Speaking of this week's Torah Portion, Tetzaveh, which describes the clothing of the High Priest ...
Our great sage Abraham Ibn Ezra (1092/93 – 1167) brings astrology into his interpretation of the commandments in his commentary on Exodus 28. Here Ibn Ezra explicitly details the astral-magical workings of the ephod and the breastplate, despite calling it a “deep secret,” only “part” of which he reveals here.
"There is a very deep secret behind the ephod and the breastplate. I will allude only to a part of this secret. Perhaps he who knows the mind of the Most High will understand it. The following are the keys to the secret of the ephod. The two wreathen chains on the two rings represent the head of Aries [taleh] and Libra [moznaim]. The band of the ephod represents the celestial equator. Hence six names were inscribed on the stone which was on the other shoulder.
Now these things can only be grasped by the mind. Hence six names were inscribed on one stone in accordance with the number, names, and order of birth of the tribes of the Children of Israel. Six names were similarly inscribed on the second stone. On the other hand, the names on the breastplate were not divided in the same manner as they are grasped by the mind. They were divided in a way that could be perceived by the eye."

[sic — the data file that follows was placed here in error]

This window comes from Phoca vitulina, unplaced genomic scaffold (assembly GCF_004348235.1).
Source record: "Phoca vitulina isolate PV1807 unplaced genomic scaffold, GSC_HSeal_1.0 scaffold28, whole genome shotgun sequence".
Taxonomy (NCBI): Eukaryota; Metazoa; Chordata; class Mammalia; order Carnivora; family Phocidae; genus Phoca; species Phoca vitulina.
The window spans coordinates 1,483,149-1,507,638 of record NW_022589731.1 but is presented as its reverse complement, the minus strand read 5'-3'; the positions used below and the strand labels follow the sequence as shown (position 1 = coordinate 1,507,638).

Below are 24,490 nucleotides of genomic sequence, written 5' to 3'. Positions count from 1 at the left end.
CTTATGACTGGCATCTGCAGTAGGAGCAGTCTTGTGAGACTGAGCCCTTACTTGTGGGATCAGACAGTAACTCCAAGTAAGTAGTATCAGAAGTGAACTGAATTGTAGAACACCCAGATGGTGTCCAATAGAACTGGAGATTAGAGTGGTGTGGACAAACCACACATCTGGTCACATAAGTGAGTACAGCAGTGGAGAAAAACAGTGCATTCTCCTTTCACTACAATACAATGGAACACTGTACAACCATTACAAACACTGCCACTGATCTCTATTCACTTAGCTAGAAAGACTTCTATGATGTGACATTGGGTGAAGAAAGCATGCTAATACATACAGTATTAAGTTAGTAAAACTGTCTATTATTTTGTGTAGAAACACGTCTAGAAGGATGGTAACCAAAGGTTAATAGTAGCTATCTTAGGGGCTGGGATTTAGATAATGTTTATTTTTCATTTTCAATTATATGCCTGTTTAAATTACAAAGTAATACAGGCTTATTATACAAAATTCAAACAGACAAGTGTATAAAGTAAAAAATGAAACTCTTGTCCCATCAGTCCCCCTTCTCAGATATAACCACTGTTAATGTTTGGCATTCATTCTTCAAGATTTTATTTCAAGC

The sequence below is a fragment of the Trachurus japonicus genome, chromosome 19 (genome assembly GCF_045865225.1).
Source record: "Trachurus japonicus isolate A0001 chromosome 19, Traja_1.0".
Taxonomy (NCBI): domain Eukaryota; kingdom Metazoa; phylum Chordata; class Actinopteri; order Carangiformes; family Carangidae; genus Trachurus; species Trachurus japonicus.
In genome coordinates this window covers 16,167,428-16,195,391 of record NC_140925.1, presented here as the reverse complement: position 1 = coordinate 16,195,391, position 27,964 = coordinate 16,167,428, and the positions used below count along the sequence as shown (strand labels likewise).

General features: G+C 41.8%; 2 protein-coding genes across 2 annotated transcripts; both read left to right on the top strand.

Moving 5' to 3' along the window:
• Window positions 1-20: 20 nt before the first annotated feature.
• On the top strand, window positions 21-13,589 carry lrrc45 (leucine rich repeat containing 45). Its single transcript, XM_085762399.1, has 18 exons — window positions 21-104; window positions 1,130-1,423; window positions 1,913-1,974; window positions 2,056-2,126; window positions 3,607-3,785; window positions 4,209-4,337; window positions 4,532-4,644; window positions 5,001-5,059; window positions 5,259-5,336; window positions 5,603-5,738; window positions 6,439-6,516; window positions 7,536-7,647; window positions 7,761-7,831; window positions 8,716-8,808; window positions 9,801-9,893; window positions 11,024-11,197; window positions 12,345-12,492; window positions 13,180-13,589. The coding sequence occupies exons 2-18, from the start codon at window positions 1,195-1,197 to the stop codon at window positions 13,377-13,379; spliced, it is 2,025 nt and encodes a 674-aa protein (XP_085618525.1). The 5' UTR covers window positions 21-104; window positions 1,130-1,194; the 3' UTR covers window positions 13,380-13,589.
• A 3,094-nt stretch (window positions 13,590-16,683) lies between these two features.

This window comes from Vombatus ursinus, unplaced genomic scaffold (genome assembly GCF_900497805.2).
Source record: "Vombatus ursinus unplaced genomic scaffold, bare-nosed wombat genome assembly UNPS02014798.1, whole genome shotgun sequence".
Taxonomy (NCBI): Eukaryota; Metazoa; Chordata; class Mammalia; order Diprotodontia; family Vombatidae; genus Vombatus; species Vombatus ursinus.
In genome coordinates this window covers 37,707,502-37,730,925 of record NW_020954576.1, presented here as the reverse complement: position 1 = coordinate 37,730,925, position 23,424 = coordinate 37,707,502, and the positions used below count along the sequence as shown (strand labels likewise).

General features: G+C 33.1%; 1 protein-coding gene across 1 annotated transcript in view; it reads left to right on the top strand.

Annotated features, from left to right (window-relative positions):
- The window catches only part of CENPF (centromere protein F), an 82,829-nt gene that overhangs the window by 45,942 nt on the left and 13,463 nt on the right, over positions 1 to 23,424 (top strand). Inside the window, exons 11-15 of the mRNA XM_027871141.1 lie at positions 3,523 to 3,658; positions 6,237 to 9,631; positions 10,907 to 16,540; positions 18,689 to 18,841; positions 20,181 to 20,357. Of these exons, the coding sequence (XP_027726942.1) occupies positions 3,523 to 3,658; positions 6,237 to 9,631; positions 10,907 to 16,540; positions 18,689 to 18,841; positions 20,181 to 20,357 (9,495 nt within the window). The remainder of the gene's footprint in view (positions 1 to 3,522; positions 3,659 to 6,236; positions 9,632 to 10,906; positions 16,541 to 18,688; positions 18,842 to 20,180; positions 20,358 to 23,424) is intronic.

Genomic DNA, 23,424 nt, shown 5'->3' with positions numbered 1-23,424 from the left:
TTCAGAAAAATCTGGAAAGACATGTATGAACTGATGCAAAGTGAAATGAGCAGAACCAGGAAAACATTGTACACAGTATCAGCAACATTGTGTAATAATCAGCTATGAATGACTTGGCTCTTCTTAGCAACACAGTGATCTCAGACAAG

- Abraham Ibn Ezra, Commentary on the Pentateuch
The two wreathed chains are what the ephod itself hang from. The “head” of Aries and Libra – that is to say, the New Moon/Rosh Chodesh (head of the month) of both Aries and Libra are the two points in time which the whole of the Jewish year, the cycle of sacred time, hangs upon.
The Biblical imperative that Passover must only fall in the Spring is the foundation of Jewish calendrical calculations. “Guard the month of Aviv and make (then) the Passover offering” (Deuteronomy 16:1). Hence, keeping the ephod balanced by two wreathed chains symbolizes how Aries, harbinger of the Spring Equinox, and Libra, the Autumnal Equinox, keep the year properly balanced by ensuring Passover always occurs in the Spring.
Ibn Ezra saw the ephod as “an astrological instrument which corresponded to the arrangement of the heavens. It drew power from above and, when properly used, had the ability to predict the future,” The names of Jacob’s sons, the 12 Tribes of Israel, were engraved on the two stones of the ephod, six upon each, corresponding to the six constellations from Aries to Virgo which lie to the north of the equator, and the six constellations from Libra to Pisces which lie south of the equator. This division mirrors the way the constellations ring the celestial equator.
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